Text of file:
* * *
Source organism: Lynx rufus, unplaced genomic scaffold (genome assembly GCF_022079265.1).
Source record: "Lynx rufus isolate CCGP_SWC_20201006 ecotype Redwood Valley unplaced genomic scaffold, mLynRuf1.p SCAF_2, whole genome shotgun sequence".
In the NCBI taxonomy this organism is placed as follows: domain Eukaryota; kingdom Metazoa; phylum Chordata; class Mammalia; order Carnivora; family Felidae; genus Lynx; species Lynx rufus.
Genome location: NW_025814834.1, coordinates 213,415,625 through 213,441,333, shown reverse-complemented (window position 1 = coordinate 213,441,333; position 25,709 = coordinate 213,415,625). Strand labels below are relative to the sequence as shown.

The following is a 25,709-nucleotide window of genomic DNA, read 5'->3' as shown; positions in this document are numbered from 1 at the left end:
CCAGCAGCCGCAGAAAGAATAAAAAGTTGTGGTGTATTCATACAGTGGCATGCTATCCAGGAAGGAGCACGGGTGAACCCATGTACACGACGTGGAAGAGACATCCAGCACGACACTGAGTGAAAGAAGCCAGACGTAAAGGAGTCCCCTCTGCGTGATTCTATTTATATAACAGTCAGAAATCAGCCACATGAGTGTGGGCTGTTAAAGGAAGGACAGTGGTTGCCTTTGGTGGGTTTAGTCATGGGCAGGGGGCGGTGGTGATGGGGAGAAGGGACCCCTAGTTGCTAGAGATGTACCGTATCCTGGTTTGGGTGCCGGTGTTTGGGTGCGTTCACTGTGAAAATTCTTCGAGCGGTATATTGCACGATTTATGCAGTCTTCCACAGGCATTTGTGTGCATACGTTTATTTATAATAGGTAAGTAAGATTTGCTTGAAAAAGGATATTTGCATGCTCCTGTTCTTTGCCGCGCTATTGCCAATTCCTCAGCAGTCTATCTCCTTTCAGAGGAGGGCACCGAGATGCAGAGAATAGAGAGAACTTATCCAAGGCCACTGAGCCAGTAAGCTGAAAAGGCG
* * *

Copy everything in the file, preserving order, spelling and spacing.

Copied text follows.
Source organism: Lynx rufus, unplaced genomic scaffold (genome assembly GCF_022079265.1).
Source record: "Lynx rufus isolate CCGP_SWC_20201006 ecotype Redwood Valley unplaced genomic scaffold, mLynRuf1.p SCAF_2, whole genome shotgun sequence".
In the NCBI taxonomy this organism is placed as follows: domain Eukaryota; kingdom Metazoa; phylum Chordata; class Mammalia; order Carnivora; family Felidae; genus Lynx; species Lynx rufus.
Genome location: NW_025814834.1, coordinates 213,415,625 through 213,441,333, shown reverse-complemented (window position 1 = coordinate 213,441,333; position 25,709 = coordinate 213,415,625). Strand labels below are relative to the sequence as shown.

The following is a 25,709-nucleotide window of genomic DNA, read 5'->3' as shown; positions in this document are numbered from 1 at the left end:
CCAGCAGCCGCAGAAAGAATAAAAAGTTGTGGTGTATTCATACAGTGGCATGCTATCCAGGAAGGAGCACGGGTGAACCCATGTACACGACGTGGAAGAGACATCCAGCACGACACTGAGTGAAAGAAGCCAGACGTAAAGGAGTCCCCTCTGCGTGATTCTATTTATATAACAGTCAGAAATCAGCCACATGAGTGTGGGCTGTTAAAGGAAGGACAGTGGTTGCCTTTGGTGGGTTTAGTCATGGGCAGGGGGCGGTGGTGATGGGGAGAAGGGACCCCTAGTTGCTAGAGATGTACCGTATCCTGGTTTGGGTGCCGGTGTTTGGGTGCGTTCACTGTGAAAATTCTTCGAGCGGTATATTGCACGATTTATGCAGTCTTCCACAGGCATTTGTGTGCATACGTTTATTTATAATAGGTAAGTAAGATTTGCTTGAAAAAGGATATTTGCATGCTCCTGTTCTTTGCCGCGCTATTGCCAATTCCTCAGCAGTCTATCTCCTTTCAGAGGAGGGCACCGAGATGCAGAGAATAGAGAGAACTTATCCAAGGCCACTGAGCCAGTAAGCTGAAAAGGCG